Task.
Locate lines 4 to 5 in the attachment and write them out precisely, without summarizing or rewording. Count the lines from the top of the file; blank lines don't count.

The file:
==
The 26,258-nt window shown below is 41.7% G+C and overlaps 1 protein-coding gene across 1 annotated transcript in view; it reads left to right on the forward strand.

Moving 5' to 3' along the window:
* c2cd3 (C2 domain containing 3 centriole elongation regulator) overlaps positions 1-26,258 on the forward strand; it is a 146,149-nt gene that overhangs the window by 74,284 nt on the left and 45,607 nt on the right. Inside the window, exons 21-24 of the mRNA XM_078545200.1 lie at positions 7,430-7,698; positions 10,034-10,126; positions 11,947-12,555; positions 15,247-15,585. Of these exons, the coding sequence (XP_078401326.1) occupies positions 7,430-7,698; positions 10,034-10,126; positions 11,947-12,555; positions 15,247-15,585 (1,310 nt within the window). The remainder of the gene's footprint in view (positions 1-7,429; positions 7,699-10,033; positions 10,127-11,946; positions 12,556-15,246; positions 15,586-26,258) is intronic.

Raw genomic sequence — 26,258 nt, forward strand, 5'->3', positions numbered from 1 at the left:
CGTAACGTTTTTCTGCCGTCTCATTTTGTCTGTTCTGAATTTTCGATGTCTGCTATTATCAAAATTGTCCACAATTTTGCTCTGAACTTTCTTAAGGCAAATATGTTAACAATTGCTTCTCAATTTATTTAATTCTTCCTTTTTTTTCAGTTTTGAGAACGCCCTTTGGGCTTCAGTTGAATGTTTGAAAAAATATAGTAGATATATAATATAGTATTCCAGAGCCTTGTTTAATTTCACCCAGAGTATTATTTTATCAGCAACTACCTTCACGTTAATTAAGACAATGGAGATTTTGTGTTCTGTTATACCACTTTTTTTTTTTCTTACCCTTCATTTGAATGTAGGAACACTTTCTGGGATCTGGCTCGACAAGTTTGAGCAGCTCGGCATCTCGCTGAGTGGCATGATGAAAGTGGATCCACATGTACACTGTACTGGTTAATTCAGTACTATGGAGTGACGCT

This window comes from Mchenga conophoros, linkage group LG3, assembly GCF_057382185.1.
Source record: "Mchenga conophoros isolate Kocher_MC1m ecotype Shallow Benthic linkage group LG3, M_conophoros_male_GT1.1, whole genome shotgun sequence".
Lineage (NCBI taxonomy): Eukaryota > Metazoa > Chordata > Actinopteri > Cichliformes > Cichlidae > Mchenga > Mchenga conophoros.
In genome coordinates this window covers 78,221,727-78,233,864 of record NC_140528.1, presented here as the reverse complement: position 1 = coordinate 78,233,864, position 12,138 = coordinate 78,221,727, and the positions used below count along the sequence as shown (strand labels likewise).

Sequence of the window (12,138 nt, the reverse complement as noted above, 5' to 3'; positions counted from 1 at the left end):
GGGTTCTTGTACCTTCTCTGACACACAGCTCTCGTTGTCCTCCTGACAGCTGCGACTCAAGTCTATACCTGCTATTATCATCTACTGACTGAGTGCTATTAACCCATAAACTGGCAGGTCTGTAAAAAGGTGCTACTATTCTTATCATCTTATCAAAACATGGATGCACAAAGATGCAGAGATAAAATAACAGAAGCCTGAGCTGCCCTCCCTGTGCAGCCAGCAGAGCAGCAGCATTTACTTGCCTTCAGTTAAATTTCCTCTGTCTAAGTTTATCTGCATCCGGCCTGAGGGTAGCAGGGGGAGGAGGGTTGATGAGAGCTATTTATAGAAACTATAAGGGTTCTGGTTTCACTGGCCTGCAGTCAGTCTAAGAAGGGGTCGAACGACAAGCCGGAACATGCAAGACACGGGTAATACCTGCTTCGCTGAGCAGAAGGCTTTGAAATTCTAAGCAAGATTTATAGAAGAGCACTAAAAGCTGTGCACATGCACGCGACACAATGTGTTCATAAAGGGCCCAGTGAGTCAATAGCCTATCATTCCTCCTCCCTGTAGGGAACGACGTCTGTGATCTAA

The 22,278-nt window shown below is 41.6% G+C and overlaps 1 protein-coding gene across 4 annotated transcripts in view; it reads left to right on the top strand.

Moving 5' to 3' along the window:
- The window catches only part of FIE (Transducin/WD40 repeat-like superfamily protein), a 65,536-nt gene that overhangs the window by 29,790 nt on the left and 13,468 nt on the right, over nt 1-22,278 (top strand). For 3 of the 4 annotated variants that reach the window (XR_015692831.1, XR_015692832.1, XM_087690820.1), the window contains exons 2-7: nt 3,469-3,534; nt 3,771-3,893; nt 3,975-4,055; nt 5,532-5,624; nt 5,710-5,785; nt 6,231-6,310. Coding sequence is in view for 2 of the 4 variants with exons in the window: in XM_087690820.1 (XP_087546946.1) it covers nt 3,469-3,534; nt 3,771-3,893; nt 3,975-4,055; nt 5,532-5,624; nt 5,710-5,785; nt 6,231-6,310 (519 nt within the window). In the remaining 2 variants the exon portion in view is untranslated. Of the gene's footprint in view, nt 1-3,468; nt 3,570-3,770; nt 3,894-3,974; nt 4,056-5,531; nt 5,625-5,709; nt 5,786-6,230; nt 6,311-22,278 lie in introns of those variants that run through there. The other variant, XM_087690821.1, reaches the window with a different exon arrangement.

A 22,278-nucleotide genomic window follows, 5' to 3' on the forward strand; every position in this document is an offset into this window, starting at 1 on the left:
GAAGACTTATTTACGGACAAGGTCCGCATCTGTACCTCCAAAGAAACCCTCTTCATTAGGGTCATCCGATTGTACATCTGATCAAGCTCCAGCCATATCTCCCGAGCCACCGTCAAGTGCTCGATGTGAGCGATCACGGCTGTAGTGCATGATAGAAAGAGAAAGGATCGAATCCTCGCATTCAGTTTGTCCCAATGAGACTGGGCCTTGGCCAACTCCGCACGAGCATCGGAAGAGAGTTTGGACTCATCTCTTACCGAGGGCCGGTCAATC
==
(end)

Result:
Raw genomic sequence — 26,258 nt, forward strand, 5'->3', positions numbered from 1 at the left:
CGTAACGTTTTTCTGCCGTCTCATTTTGTCTGTTCTGAATTTTCGATGTCTGCTATTATCAAAATTGTCCACAATTTTGCTCTGAACTTTCTTAAGGCAAATATGTTAACAATTGCTTCTCAATTTATTTAATTCTTCCTTTTTTTTCAGTTTTGAGAACGCCCTTTGGGCTTCAGTTGAATGTTTGAAAAAATATAGTAGATATATAATATAGTATTCCAGAGCCTTGTTTAATTTCACCCAGAGTATTATTTTATCAGCAACTACCTTCACGTTAATTAAGACAATGGAGATTTTGTGTTCTGTTATACCACTTTTTTTTTTTCTTACCCTTCATTTGAATGTAGGAACACTTTCTGGGATCTGGCTCGACAAGTTTGAGCAGCTCGGCATCTCGCTGAGTGGCATGATGAAAGTGGATCCACATGTACACTGTACTGGTTAATTCAGTACTATGGAGTGACGCT